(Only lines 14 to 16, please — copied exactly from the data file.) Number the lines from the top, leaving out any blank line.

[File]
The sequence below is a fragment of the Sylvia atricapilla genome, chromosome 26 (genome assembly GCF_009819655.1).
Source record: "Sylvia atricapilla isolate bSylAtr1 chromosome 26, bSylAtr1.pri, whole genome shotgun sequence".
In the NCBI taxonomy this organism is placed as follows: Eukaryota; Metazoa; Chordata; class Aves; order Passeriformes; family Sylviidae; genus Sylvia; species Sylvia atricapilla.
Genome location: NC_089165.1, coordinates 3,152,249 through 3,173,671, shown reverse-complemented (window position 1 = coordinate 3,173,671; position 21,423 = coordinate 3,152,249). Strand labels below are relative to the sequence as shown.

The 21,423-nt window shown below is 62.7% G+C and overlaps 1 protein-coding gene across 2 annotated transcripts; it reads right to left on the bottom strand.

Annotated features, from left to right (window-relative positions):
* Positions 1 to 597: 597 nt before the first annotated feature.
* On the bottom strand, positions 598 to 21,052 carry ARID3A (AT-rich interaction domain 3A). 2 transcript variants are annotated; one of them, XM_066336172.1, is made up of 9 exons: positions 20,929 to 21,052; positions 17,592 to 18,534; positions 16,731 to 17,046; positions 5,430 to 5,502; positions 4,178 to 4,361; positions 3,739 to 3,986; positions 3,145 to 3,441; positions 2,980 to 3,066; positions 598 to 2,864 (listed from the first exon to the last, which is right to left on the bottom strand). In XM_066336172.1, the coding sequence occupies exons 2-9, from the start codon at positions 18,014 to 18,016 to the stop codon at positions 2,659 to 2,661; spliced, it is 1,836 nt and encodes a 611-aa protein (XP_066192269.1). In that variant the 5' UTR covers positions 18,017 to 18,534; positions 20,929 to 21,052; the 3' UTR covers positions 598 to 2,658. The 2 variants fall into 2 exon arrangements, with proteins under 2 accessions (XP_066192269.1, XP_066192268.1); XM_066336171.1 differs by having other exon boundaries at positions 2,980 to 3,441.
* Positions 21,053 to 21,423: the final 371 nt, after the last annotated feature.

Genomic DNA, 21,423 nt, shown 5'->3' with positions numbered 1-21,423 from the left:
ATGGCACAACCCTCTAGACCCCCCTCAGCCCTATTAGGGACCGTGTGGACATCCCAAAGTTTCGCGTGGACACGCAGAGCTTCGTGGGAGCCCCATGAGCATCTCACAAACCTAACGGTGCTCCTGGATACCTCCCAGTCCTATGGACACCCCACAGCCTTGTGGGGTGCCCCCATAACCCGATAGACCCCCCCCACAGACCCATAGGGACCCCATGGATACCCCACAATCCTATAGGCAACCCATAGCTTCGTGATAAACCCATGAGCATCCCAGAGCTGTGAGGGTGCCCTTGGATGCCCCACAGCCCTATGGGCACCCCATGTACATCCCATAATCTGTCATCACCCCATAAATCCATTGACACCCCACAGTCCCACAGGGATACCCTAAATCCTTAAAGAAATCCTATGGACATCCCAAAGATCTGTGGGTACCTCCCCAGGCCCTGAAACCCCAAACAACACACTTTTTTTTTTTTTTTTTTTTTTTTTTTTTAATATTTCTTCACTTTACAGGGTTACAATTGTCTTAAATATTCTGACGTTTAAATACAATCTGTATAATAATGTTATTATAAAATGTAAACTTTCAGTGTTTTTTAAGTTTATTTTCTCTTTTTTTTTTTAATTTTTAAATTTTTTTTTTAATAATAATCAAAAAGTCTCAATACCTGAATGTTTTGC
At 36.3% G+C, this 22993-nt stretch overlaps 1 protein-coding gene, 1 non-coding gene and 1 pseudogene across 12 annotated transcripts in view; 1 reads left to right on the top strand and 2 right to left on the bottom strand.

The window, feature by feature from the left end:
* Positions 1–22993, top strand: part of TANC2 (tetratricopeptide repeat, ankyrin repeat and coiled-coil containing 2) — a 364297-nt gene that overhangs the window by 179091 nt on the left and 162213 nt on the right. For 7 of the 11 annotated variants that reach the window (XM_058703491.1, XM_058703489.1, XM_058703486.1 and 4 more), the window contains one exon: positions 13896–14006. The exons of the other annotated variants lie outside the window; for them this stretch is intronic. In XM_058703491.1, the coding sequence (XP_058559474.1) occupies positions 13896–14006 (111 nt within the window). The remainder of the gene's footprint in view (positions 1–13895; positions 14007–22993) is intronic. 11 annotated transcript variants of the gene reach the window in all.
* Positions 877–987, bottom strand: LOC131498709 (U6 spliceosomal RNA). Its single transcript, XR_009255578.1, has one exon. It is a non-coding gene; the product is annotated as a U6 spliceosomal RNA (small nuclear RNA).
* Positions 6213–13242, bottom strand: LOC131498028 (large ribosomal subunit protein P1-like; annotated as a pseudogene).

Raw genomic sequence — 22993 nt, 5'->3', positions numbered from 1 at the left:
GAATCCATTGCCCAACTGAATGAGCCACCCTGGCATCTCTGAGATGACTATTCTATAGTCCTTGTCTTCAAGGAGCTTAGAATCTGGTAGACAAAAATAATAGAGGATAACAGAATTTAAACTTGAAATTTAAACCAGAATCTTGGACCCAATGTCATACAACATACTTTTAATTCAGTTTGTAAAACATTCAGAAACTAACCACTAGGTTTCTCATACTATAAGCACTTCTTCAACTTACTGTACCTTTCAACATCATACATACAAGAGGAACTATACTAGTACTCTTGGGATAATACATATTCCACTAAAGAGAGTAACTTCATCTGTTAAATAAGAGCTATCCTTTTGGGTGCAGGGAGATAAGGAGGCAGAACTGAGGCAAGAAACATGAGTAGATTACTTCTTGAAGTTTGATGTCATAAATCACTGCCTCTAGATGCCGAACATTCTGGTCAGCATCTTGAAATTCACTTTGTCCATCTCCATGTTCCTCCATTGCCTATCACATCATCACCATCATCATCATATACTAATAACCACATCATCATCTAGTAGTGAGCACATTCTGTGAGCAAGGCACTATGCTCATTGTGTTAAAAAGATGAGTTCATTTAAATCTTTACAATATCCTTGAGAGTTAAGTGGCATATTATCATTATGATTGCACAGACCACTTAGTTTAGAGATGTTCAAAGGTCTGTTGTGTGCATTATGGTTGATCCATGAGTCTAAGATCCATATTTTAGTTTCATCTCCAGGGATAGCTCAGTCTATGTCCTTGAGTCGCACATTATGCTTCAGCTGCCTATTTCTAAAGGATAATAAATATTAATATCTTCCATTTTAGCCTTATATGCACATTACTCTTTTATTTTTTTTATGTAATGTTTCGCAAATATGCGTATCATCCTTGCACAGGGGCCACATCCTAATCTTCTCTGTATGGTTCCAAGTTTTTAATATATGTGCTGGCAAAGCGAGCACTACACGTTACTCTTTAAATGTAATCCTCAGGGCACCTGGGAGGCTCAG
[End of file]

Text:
* Positions 1–22993, top strand: part of TANC2 (tetratricopeptide repeat, ankyrin repeat and coiled-coil containing 2) — a 364297-nt gene that overhangs the window by 179091 nt on the left and 162213 nt on the right. For 7 of the 11 annotated variants that reach the window (XM_058703491.1, XM_058703489.1, XM_058703486.1 and 4 more), the window contains one exon: positions 13896–14006. The exons of the other annotated variants lie outside the window; for them this stretch is intronic. In XM_058703491.1, the coding sequence (XP_058559474.1) occupies positions 13896–14006 (111 nt within the window). The remainder of the gene's footprint in view (positions 1–13895; positions 14007–22993) is intronic. 11 annotated transcript variants of the gene reach the window in all.
* Positions 877–987, bottom strand: LOC131498709 (U6 spliceosomal RNA). Its single transcript, XR_009255578.1, has one exon. It is a non-coding gene; the product is annotated as a U6 spliceosomal RNA (small nuclear RNA).
* Positions 6213–13242, bottom strand: LOC131498028 (large ribosomal subunit protein P1-like; annotated as a pseudogene).